of the more dependable actors at playing fire and brimstone types.
Abel is a man of deep emotional wounds.
He’s a 28-year veteran at a thankless job that people don’t
appreciate, has Internal Affairs all over him for various breeches of
ethical conduct, and has two children that don’t relate to him on most
levels. Perhaps the latter mentioned issue is a result of the fact
that Abel is an intimidating and egregiously strict disciplinarian and
wreaks a social dictatorship over his home.
has even more “issues”: he’s a racist that is marred by both social
and ethnic prejudices. He’s
lived an upbringing in the worst slums of the City of Angels, so there
certainly is some understanding of his inner demons. Because he does not want his family to live as he did as a
child, Abel becomes a staunch and tyrannical separatist. In his mind, he has created his own militantly run
neighborhood set by his own rules...and undesirables are not welcome, but all this changes with his new
the neighborhood is a liberal pair of yuppies, recently wed, named Chris
(Patrick Wilson, in another tirelessly decent performance) and Lisa
(Kerry Washington, also solid). Abel hates them from the very start. Why? They are an
interracial couple - Chris being white, Lisa being black - and they
represent a clear threat to his segregationist agenda for his own upbringing
of his kids. There are
attempts on Chris’ part to make nice with Abel, but he is quickly turned
off by his peculiar brand of acceptance.
One evening in particular sets the film in motion, and also really
sends Abel into a fit of angry hostility.
He comes home one evening and sees that his children are spying on
Chris and Lisa…while they are naked in their pool having sex.
To Abel, this is the straw the broke the camel’s back, and he
uses it as a validation for him engaging on a relentlessly cruel and savage
plan of psychological warfare against the couple in order to get them to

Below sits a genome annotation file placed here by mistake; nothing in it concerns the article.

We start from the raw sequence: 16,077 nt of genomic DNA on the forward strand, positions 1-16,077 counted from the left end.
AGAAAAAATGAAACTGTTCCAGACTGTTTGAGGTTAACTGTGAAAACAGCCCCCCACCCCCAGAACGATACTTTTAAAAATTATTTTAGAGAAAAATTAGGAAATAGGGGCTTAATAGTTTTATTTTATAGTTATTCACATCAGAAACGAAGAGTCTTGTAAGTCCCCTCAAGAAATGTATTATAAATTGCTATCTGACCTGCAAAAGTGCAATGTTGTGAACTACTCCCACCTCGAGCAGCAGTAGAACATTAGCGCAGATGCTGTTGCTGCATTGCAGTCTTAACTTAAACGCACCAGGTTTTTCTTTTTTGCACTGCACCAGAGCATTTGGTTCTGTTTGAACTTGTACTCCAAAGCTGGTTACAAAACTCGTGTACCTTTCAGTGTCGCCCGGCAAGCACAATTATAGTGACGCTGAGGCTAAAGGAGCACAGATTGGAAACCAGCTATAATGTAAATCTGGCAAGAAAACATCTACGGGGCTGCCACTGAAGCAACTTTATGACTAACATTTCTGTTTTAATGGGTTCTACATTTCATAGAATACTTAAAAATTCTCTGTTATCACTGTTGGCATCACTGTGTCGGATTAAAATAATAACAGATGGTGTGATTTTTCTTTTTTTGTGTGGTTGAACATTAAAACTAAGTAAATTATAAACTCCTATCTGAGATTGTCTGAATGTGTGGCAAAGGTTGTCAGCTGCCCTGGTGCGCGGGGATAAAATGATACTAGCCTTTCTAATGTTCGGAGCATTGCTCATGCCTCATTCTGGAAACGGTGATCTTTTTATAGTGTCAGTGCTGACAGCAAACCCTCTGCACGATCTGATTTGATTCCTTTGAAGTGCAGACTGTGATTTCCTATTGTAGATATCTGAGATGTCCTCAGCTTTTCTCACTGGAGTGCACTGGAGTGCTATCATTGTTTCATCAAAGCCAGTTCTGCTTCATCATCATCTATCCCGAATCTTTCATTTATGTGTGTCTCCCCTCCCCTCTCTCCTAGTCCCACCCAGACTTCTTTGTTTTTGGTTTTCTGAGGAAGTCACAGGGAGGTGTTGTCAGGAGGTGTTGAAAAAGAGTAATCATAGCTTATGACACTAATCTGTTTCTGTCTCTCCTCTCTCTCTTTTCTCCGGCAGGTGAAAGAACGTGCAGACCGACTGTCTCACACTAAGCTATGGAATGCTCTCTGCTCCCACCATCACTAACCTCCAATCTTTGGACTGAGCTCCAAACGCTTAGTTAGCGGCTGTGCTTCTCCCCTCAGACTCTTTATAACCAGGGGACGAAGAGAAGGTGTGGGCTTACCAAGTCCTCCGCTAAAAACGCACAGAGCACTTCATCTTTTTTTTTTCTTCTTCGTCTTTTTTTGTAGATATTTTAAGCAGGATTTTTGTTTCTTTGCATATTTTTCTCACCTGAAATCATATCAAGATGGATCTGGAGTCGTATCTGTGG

move out and away from him…for good.
setup of LAKEVIEW TERRACE, at least, is intriguing.
The initial verbal sparring that Abel engages in with the well
meaning, but hopelessly in over his head, Chris is involving and creates tension.
A more intrinsically compelling choice for the film would be to
make both men harsh victims of their respective and escalating prejudices
against one another. TERRACE,
unfortunately, takes the easiest route possible by making Jackson’s Abel
a total whack-job that goes from internalized and anti-social figure to
one of pure, black militant, white hating degenerate.
Of course, we are also offered up a series of rudimentary and
inanely predictable set pieces where we see Abel concoct his obligatory
plan to terrorize the couple with mind games large and small in manners
that grow increasingly absurd by the minute.
It’s the type of preordained cat n’ mouse game of will and
determination that we’ve seen countless times before, and here it is
just as bland: evil neighbor
terrorizes another good neighbor, good neighbor grows increasingly
despondent and bitter in return, so much so that he too engages in a plan
to wage war on the bad neighbor, culminating in scenes where loved ones
get hurt or threatened and the two battle it out in a third act showdown.
I would be willing to forgive LAKEVIEW TERRACE as a cheap, manipulative,
and seedy throwaway thriller that is entertainingly stupid and unintentional
ludicrous. Yet, there is
something really unsavory and off-putting about the film’s moral agenda
and message. What’s